Importance: Sensory overresponsivity (SOR) in adults is frequently overlooked and misdiagnosed. In some cases, the sensory symptoms are attributed to psychopathology or negative emotionality. Developing sound tools for examining various dimensions of sensory overresponsivity in adults, particularly sensitivity versus habituation, can more precisely guide scientific and intervention efforts.

Objective: To evaluate the psychometric properties, content validity, internal reliability, and construct validity of the new Sensory Habituation Questionnaire.

Design: A Classical Test Theory approach and a multitrait–multimethod matrix was used to evaluate the questionnaire’s psychometric properties.

Participants: A nonclinical sample of 160 adults ages 18–65 yr (mean = 31.85, standard deviation = 10.72); 56.87% were female.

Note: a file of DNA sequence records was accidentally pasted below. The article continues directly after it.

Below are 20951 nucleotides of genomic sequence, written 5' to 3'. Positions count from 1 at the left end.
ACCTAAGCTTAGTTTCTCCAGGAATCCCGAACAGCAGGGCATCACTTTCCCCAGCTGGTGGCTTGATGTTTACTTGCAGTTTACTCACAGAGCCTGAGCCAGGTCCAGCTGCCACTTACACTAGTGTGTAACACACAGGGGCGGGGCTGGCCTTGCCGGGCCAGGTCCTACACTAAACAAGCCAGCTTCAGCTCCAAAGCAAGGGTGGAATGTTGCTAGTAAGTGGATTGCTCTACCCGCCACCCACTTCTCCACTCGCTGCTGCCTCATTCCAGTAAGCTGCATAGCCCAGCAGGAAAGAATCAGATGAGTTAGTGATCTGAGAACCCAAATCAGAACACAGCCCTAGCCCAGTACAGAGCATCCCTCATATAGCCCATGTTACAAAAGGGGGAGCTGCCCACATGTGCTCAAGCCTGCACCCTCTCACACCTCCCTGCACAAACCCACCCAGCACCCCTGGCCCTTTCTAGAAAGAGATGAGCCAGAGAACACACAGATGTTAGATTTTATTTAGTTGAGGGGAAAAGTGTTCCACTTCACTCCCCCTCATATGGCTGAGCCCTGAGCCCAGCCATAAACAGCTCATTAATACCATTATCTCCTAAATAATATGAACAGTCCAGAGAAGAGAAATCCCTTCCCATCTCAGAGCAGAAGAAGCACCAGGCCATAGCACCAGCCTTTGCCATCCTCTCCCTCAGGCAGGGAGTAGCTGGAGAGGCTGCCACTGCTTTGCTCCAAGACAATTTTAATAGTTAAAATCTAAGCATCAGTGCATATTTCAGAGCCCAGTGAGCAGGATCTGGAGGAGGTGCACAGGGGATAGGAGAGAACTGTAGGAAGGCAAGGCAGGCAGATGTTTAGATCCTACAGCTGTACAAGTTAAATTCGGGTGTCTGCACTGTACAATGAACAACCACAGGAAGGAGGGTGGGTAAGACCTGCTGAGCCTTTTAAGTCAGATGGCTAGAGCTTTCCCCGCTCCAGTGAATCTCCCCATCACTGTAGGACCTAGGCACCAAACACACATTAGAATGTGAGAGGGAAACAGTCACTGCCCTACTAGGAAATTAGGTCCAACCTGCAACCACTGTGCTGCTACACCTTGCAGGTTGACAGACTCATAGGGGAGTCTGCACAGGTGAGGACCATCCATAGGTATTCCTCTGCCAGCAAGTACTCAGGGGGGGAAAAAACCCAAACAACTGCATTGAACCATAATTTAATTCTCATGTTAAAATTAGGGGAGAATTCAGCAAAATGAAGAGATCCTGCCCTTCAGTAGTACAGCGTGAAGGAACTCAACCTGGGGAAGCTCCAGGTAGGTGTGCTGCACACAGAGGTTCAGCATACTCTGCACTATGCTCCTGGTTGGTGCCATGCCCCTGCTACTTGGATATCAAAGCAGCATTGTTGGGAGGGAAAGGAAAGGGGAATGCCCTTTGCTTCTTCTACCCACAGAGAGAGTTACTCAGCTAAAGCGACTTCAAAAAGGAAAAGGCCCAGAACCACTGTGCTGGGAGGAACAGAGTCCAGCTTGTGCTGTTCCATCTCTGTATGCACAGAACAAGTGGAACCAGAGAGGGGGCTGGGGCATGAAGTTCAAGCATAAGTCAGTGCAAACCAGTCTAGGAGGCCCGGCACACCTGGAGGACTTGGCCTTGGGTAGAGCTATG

Measures: Participants completed the Sensory Habituation Questionnaire, Sensory Perception Quotient, Adolescent/Adult Sensory Profile, and the Brief Symptom Inventory.

Results: The Sensory Habituation Questionnaire had high internal reliability (α = .88) and was significantly correlated with other standardized SOR questionnaires (rs = .57–.61). In contrast to the Adolescent/Adult Sensory Profile overresponsivity score, the perceptually oriented measures (the Sensory Perception Quotient and the Sensory Habituation Questionnaire) were not associated with the Brief Symptom Inventory.

Conclusions and Relevance: The Sensory Habituation Questionnaire is a tool that can evaluate the ability to ignore daily sensations independent of psychopathology symptoms. It can guide practitioners and researchers in breaking down the dimensions of SOR.

What This Article Adds: This article introduces a questionnaire for evaluating the rate of sensory habituation in adults, a dimension of SOR that greatly affects daily functioning. The questionnaire is also advantageous in identifying sensory difficulties that differ from psychopathological symptoms. Habituation is a crucial factor to consider in intervention, because it calls for work on the capacity to adjust to bothersome sensations.

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